Inis Meáin and Pasta Al Ferreto
So, the school year ended with a hurricane of work. Managing to get my 70 research papers/projects, and the narrative report cards which follow, done, we jumped on a plane and went to the mother country, Ireland. A student of mine is Irish, and we stayed at his family cottage in the Aran Islands. Although I have been to Ireland several times before, this trip was special because we were getting a chance to live in a retreat and share the experience with our daughter, who’s first name is in honor of her Irish relations in Connacht (Serafina, which I use on the blog, is her middle name in honor my mother’s Italian mother). Connacht is the region to the West which encompass the Aran Islands and my father’s family home of Sligo.
A remote retreat, the Aran islands are an hour drive and an additional 40 minute boat ride from Galway. Although the Celts moved to the islands about 2,000 years ago, the islands are still a challenging place to live. Sitting at the opening of Galway Bay, the chilly winds whip through the remote island all year, which make it an interesting place to farm, the choice of many who live there. The pastures are a complex grid system of beautiful stone walls, created with the limestone that covers the island. The animals are moved into different pastures, alternating use to help the shallow soil, and then the walls are rebuilt. The terrain and vegetation is gorgeous, and makes this probably the most beautiful place we have ever been. We stayed on Inis Meáin, where Gaelic is the primary language, and has only 150 residents year round. At three miles long, the island is largely walkable, and wonderful place to hike daily. With Serafina’s obsession with animals and the general walkability, the island turned out to be a perfect fit for this stage in her development.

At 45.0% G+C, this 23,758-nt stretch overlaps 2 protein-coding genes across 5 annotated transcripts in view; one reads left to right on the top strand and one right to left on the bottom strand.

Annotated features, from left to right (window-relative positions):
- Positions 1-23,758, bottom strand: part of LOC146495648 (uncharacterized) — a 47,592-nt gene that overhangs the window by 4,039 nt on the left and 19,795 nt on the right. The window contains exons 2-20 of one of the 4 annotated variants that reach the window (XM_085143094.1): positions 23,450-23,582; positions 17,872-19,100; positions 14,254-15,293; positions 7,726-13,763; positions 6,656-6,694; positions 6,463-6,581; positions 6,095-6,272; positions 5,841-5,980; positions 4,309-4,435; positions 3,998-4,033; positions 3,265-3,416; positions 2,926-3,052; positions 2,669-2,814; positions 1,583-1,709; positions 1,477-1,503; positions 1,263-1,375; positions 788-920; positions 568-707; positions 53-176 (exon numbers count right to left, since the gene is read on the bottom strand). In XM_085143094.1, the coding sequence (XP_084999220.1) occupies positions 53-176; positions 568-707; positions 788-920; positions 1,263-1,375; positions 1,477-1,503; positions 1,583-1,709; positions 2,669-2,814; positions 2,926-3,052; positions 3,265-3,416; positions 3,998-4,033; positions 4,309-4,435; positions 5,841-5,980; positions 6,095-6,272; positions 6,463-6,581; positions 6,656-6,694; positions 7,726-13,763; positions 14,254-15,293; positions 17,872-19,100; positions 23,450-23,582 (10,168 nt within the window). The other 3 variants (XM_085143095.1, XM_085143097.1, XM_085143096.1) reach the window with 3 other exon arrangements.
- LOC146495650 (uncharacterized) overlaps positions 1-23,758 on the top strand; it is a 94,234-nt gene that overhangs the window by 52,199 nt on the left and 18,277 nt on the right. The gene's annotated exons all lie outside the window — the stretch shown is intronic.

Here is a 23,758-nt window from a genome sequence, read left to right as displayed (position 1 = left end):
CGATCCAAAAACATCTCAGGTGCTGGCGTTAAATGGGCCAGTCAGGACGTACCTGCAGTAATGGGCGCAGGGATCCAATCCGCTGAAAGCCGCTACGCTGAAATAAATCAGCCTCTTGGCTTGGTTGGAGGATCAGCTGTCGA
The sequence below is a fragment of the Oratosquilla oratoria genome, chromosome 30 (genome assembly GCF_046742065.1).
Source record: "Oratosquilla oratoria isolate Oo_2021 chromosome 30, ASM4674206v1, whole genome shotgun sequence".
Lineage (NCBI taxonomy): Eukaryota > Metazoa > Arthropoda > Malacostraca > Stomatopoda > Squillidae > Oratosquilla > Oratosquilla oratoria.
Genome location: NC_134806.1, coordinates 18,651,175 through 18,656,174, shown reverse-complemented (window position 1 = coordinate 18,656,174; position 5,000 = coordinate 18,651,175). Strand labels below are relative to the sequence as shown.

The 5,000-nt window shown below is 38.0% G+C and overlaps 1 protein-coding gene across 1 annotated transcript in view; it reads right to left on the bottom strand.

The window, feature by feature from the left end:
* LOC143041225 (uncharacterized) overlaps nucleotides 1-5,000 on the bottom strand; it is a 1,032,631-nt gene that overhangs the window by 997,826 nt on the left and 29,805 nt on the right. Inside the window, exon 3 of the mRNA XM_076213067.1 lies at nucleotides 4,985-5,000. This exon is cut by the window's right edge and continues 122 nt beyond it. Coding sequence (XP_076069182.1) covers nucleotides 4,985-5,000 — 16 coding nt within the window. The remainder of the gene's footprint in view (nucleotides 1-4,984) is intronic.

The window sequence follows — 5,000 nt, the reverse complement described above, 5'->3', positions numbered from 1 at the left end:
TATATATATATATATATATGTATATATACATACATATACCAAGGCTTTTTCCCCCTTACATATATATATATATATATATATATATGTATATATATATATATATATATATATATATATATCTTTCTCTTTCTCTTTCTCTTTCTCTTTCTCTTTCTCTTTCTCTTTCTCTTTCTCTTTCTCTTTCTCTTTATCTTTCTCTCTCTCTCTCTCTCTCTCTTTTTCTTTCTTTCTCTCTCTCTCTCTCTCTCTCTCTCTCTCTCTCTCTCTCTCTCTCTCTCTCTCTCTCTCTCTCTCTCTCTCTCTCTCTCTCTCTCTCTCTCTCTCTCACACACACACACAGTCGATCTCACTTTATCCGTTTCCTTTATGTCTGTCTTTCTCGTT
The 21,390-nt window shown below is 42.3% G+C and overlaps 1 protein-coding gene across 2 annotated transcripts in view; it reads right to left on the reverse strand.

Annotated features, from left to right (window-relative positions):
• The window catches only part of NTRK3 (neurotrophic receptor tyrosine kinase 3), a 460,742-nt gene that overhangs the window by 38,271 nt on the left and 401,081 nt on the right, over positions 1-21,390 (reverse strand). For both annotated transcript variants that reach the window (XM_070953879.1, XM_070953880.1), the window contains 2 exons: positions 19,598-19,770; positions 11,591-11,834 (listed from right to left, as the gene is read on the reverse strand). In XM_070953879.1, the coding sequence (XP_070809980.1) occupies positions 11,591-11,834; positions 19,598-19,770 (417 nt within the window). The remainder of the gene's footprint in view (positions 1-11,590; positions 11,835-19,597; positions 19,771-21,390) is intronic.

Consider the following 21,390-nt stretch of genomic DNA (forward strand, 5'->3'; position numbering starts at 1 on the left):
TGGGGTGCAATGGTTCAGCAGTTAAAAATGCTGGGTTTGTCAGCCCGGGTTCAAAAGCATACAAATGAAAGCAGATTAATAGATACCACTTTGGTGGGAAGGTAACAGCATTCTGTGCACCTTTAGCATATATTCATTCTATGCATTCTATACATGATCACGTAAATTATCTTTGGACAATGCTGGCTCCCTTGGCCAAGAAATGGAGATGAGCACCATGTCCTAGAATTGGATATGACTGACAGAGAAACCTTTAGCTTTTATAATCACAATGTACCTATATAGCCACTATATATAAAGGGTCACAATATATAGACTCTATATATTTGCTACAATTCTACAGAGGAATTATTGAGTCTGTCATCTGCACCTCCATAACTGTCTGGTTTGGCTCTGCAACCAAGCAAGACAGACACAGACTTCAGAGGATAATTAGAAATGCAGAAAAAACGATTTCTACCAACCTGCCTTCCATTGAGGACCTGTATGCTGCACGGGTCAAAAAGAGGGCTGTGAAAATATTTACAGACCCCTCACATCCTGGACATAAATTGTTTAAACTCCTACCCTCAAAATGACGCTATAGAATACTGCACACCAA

Inis Meáin having only a small market, we needed to bring all supplies onto the island. While in Dublin, we visited Carluccio’s an Italian market for some fresh pastas, bread, and olive oil. On the way to the ferry, we stopped in the Galway farmer’s market before it closed. Gathering fresh local goat and cheddar cheeses, tomatoes, veggies, tea and bread, then stopping for water and milk, we loaded our duffle bags to the brim and headed to the ferry. When we arrived, I noticed we weren’t the only people shopping in Galway that day. Other people waiting had boxes of provisions, from groceries and beer to annual plants. Her first boat ride, Serafina showed no fear of the swiftly moving vehicle, and climbed to the roof with AAM, where they watched their journey in a storm of wind. Once we arrived, I noticed that lowtide had us 8 feet below the dock. Residents of the islands leaned down, while people stretched upwards, helping hoist our bags over on to the dock. After a battle between cab drivers, we found our driver and headed to the house.
Our first night of dinner was a simple pasta, but it tasted brilliant. I imagine part of the taste had to do with the quality of ingredients. If you are traveling, and still need to prepare your food at a cabin or beach house, I highly recommend going to an Italian grocer and getting high end ingredients. The only other element that matters is that you use whole peeled tomatoes, not crushed or diced. There is a specific texture and flavor that come from whole peeled that are hard to replace. The special care in ingredients will make the simplest meal feel like a treat.
PASTA AL FERRETO AND A BASIC TOMATO SAUCE
- 500 g bag of Pasta Al Ferreto
- 1 can of Whole Peeled Tomatoes (preferably truly Italian and/or organic)
- 1 tb freshly Ground Pepper
- 1tsp Sea Salt
- Extra Virgin Olive Oil, preferably a high quality one
- Farmhouse bread
1. Boil water.
2. Hand squeeze the whole peeled tomatoes into a sauce pan, until they are broken into small pieces. Stir in the sea salt, pepper, and 3 tb of fine olive oil. Turn the sauce pan up to medium, and let the sauce simmer.
3. When the water has boiled, add the pasta and cook for 8 minutes, or until al dente. Drain.
4. Serve the pasta in bowls, then carefully ladle the sauce on top of each. Give a touch more of olive oil on each bowl, as well as ground pepper, to taste. Serve with fresh bread to sop up the sauce.